The Medical Pathway
Healthcare is about more than getting a diagnosis - patients need ongoing support and management is often a life-long journey.
And yet 72% of endometriosis patients were not given any written information when diagnosed.
No plan is one size fits all and it all depends on your priorities: be that relieving specific symptoms - physical or mental, your career, caring responsibilities, and whether you want to conceive or not. The right treatment for you might vary at different points in your life.
What do you use to manage endo?
Self care is all about prioritising your well-being. There are lots of ways of doing it - from little every day actions to big undertakings.
For some people, that might look like drinking enough water or spending time in nature, for others it may be standing up for your employment rights or finding a doctor or therapist who listens.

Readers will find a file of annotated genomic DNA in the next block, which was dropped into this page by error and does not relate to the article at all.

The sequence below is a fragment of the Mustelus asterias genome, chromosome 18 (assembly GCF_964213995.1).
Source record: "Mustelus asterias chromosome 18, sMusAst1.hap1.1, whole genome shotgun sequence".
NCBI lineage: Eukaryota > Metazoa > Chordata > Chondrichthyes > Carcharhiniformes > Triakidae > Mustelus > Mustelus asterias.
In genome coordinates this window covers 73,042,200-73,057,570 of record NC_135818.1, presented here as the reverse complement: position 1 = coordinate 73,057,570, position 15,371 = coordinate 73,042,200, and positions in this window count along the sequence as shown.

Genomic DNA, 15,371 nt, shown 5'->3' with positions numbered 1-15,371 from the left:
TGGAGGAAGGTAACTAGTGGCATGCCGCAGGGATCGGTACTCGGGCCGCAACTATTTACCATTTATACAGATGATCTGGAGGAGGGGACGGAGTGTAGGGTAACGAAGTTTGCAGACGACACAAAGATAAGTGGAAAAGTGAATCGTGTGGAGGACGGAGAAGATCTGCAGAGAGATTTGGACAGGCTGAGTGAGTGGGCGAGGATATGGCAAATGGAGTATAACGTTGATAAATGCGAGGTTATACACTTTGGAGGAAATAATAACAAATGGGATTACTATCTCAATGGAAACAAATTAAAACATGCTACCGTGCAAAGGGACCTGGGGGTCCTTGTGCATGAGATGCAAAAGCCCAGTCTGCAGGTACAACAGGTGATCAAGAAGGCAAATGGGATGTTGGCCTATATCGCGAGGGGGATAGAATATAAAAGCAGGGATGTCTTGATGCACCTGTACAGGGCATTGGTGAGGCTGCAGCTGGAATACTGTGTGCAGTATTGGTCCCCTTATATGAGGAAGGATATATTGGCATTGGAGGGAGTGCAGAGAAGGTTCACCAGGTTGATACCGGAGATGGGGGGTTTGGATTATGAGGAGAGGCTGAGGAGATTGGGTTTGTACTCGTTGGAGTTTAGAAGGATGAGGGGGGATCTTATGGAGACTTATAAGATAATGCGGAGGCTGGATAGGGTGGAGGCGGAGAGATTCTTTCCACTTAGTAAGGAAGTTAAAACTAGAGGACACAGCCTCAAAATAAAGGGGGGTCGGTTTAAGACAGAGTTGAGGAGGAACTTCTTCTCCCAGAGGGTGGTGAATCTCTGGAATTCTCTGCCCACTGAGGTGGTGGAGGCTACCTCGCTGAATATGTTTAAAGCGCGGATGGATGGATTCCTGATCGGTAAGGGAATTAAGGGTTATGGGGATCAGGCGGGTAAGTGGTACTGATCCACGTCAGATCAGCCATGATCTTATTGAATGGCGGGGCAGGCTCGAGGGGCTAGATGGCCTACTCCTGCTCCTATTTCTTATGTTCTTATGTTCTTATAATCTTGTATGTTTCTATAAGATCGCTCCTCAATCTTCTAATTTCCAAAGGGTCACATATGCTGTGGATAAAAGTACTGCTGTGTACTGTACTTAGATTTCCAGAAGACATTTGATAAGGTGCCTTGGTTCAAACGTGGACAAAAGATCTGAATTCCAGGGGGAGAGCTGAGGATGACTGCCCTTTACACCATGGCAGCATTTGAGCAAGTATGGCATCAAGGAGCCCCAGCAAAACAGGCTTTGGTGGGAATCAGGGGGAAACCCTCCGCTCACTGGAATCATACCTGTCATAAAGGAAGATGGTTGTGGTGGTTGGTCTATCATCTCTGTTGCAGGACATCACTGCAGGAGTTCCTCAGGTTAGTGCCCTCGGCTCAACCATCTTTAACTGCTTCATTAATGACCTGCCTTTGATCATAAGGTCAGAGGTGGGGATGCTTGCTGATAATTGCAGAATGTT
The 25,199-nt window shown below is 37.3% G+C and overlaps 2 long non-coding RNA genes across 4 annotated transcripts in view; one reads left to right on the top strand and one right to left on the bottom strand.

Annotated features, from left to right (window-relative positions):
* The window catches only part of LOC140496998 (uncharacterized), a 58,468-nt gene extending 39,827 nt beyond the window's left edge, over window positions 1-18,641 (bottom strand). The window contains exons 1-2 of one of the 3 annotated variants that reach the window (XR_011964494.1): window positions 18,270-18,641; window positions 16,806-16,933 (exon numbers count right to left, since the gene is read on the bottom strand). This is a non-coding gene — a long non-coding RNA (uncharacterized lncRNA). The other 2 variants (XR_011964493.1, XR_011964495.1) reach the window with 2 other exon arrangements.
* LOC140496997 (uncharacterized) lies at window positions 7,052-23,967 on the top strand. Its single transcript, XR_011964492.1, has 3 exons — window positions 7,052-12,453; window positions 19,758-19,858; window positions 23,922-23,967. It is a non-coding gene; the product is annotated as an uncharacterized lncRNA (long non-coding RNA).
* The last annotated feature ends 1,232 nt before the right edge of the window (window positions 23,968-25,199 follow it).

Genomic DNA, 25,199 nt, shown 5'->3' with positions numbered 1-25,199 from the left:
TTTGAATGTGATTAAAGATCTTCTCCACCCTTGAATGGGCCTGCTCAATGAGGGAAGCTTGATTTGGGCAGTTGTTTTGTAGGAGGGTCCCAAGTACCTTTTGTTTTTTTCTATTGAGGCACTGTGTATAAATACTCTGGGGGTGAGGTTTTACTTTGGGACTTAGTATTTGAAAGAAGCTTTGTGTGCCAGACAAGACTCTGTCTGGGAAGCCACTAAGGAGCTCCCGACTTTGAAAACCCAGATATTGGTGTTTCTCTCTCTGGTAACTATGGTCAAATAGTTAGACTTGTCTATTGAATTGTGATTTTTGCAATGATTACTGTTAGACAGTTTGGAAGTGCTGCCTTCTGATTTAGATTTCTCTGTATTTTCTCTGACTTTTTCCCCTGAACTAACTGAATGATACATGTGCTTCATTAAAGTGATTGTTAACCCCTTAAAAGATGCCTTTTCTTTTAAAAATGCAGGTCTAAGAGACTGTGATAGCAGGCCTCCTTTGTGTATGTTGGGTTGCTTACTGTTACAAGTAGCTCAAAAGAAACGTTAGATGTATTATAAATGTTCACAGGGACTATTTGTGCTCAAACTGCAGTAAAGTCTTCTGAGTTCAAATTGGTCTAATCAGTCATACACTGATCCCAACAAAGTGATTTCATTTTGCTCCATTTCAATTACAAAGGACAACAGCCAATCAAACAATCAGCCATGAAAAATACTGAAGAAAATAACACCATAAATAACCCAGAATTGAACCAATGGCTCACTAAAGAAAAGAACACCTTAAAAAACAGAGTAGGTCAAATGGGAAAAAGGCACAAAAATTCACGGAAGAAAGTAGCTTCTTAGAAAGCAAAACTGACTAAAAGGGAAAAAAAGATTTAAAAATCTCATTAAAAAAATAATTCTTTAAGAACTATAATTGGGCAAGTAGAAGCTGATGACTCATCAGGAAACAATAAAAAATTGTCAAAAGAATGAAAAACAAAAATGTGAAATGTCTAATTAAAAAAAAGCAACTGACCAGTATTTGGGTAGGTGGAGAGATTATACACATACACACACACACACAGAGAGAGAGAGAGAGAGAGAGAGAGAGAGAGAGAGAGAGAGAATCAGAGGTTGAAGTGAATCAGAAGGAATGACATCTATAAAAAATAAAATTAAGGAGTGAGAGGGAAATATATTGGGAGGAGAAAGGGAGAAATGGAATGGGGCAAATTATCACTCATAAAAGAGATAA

Surgery can be used to remove endometriomas and cysts, and divide adhesions - this is often done at the same time as the diagnostic laparoscopy.
There are different methods including the use of scissors, lasers or heat. Ablation is the removal of surface lesions, excision is cutting them out at the root. Surgery can also be used to improve fertility.
81% of patients said endometriosis has impacted their mental health negatively or very negatively.
Having endometriosis can come with lots of feelings of depression, anxiety, loneliness, guilt, low self-esteem, trauma. Help is out there.